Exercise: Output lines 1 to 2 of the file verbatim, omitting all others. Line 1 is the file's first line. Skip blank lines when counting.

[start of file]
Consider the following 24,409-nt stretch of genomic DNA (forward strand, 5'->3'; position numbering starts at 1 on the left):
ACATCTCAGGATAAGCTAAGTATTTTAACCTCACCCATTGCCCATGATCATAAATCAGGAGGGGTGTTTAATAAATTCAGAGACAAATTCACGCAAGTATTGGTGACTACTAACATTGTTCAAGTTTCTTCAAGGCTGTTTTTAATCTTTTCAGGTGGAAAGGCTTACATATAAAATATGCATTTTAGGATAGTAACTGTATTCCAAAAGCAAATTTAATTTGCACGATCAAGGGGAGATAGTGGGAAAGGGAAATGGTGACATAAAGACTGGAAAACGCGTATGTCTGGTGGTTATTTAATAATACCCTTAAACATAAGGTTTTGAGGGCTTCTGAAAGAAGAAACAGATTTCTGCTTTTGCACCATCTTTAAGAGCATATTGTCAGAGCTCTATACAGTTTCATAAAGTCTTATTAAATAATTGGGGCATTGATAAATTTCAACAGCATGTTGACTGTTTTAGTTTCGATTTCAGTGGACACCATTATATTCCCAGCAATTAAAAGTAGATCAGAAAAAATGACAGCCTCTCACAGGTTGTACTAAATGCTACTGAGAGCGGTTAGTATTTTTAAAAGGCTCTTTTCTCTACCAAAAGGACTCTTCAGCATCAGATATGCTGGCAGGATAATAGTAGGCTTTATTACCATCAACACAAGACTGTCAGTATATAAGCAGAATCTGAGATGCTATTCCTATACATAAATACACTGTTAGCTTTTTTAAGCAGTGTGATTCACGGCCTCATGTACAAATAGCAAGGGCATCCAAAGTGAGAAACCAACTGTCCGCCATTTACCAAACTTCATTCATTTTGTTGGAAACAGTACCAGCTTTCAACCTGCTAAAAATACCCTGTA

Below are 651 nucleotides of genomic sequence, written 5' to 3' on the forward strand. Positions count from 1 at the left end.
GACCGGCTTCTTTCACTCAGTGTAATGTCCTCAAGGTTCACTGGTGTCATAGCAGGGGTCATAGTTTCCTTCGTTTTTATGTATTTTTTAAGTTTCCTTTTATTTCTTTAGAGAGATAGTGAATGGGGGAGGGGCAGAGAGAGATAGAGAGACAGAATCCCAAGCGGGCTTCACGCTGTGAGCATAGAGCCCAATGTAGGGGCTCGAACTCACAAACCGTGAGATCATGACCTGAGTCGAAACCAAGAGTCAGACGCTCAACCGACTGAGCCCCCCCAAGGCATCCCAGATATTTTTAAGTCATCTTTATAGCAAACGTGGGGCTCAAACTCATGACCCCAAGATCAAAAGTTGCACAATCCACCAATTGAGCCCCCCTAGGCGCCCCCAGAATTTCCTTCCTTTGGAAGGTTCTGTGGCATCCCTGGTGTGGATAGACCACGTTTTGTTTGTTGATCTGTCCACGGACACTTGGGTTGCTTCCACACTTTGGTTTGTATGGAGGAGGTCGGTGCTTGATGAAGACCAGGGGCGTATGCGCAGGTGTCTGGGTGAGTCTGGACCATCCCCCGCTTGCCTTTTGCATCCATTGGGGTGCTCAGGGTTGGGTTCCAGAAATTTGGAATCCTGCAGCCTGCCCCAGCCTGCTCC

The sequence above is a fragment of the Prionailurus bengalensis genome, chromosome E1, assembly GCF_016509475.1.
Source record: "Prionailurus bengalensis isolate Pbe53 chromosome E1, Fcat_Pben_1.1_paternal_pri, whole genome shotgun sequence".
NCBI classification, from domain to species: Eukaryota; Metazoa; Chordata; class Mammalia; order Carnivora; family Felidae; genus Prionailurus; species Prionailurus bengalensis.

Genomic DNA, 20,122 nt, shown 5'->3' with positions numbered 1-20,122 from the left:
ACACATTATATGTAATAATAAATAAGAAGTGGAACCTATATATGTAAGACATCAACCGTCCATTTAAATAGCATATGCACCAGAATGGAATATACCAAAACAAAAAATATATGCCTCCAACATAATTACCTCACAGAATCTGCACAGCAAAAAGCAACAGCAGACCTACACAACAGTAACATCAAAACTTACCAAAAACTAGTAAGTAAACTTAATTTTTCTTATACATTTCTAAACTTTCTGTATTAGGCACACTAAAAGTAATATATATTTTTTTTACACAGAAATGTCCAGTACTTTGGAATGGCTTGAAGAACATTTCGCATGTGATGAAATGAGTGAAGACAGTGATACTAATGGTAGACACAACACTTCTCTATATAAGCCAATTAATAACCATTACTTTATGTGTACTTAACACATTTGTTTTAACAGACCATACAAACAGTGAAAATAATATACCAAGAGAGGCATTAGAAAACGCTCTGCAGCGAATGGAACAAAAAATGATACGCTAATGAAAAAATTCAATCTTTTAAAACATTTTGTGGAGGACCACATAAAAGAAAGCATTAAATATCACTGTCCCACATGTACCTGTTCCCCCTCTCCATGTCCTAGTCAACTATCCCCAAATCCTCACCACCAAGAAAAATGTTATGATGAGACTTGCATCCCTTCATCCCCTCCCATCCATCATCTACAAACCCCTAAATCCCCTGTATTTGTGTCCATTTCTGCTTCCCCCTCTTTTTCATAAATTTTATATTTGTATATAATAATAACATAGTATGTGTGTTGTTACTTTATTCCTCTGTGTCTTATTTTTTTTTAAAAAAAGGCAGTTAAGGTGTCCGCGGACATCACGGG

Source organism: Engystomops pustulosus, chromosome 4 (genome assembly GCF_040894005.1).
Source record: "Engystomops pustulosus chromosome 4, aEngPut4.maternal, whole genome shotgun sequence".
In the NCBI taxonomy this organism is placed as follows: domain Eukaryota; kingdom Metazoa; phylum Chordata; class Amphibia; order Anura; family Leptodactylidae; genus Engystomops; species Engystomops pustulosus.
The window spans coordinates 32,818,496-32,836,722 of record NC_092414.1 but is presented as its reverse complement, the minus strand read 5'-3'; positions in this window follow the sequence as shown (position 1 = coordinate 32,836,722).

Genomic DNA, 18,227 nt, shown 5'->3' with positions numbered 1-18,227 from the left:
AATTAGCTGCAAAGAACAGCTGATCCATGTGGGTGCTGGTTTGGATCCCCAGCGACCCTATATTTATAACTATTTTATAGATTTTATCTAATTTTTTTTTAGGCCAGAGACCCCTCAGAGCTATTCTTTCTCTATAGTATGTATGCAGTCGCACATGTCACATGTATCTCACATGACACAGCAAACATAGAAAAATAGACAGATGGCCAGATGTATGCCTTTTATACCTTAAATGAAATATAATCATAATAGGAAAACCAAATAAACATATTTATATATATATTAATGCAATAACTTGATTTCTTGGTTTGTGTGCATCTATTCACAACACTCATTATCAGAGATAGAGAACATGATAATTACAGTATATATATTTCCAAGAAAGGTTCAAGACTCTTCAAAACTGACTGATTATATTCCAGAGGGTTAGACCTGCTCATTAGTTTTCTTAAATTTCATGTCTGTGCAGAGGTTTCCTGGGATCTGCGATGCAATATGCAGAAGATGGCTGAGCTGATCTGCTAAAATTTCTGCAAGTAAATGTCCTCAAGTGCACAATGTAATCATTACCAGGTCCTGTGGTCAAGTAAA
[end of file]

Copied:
Consider the following 24,409-nt stretch of genomic DNA (forward strand, 5'->3'; position numbering starts at 1 on the left):
ACATCTCAGGATAAGCTAAGTATTTTAACCTCACCCATTGCCCATGATCATAAATCAGGAGGGGTGTTTAATAAATTCAGAGACAAATTCACGCAAGTATTGGTGACTACTAACATTGTTCAAGTTTCTTCAAGGCTGTTTTTAATCTTTTCAGGTGGAAAGGCTTACATATAAAATATGCATTTTAGGATAGTAACTGTATTCCAAAAGCAAATTTAATTTGCACGATCAAGGGGAGATAGTGGGAAAGGGAAATGGTGACATAAAGACTGGAAAACGCGTATGTCTGGTGGTTATTTAATAATACCCTTAAACATAAGGTTTTGAGGGCTTCTGAAAGAAGAAACAGATTTCTGCTTTTGCACCATCTTTAAGAGCATATTGTCAGAGCTCTATACAGTTTCATAAAGTCTTATTAAATAATTGGGGCATTGATAAATTTCAACAGCATGTTGACTGTTTTAGTTTCGATTTCAGTGGACACCATTATATTCCCAGCAATTAAAAGTAGATCAGAAAAAATGACAGCCTCTCACAGGTTGTACTAAATGCTACTGAGAGCGGTTAGTATTTTTAAAAGGCTCTTTTCTCTACCAAAAGGACTCTTCAGCATCAGATATGCTGGCAGGATAATAGTAGGCTTTATTACCATCAACACAAGACTGTCAGTATATAAGCAGAATCTGAGATGCTATTCCTATACATAAATACACTGTTAGCTTTTTTAAGCAGTGTGATTCACGGCCTCATGTACAAATAGCAAGGGCATCCAAAGTGAGAAACCAACTGTCCGCCATTTACCAAACTTCATTCATTTTGTTGGAAACAGTACCAGCTTTCAACCTGCTAAAAATACCCTGTA